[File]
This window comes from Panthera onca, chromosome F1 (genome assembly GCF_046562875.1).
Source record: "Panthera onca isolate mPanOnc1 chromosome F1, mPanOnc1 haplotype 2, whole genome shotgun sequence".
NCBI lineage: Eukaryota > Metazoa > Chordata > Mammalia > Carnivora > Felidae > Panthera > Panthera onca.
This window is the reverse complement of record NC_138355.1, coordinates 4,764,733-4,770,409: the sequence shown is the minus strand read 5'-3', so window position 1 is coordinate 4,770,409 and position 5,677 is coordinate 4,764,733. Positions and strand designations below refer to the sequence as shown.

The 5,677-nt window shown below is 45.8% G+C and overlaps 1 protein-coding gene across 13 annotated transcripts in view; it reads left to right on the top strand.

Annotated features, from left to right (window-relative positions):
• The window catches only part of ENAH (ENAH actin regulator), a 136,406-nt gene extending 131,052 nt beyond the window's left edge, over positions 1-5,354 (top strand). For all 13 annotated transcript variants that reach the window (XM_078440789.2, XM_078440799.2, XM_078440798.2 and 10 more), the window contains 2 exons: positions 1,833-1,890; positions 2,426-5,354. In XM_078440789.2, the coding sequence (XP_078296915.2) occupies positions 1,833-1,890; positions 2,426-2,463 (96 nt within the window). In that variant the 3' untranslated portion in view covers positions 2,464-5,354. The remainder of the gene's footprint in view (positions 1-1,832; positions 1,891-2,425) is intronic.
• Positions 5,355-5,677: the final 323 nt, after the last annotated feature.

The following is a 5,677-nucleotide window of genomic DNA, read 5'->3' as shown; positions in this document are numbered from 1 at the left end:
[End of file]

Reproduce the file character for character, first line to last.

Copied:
This window comes from Panthera onca, chromosome F1 (genome assembly GCF_046562875.1).
Source record: "Panthera onca isolate mPanOnc1 chromosome F1, mPanOnc1 haplotype 2, whole genome shotgun sequence".
NCBI lineage: Eukaryota > Metazoa > Chordata > Mammalia > Carnivora > Felidae > Panthera > Panthera onca.
This window is the reverse complement of record NC_138355.1, coordinates 4,764,733-4,770,409: the sequence shown is the minus strand read 5'-3', so window position 1 is coordinate 4,770,409 and position 5,677 is coordinate 4,764,733. Positions and strand designations below refer to the sequence as shown.

The 5,677-nt window shown below is 45.8% G+C and overlaps 1 protein-coding gene across 13 annotated transcripts in view; it reads left to right on the top strand.

Annotated features, from left to right (window-relative positions):
• The window catches only part of ENAH (ENAH actin regulator), a 136,406-nt gene extending 131,052 nt beyond the window's left edge, over positions 1-5,354 (top strand). For all 13 annotated transcript variants that reach the window (XM_078440789.2, XM_078440799.2, XM_078440798.2 and 10 more), the window contains 2 exons: positions 1,833-1,890; positions 2,426-5,354. In XM_078440789.2, the coding sequence (XP_078296915.2) occupies positions 1,833-1,890; positions 2,426-2,463 (96 nt within the window). In that variant the 3' untranslated portion in view covers positions 2,464-5,354. The remainder of the gene's footprint in view (positions 1-1,832; positions 1,891-2,425) is intronic.
• Positions 5,355-5,677: the final 323 nt, after the last annotated feature.

The following is a 5,677-nucleotide window of genomic DNA, read 5'->3' as shown; positions in this document are numbered from 1 at the left end: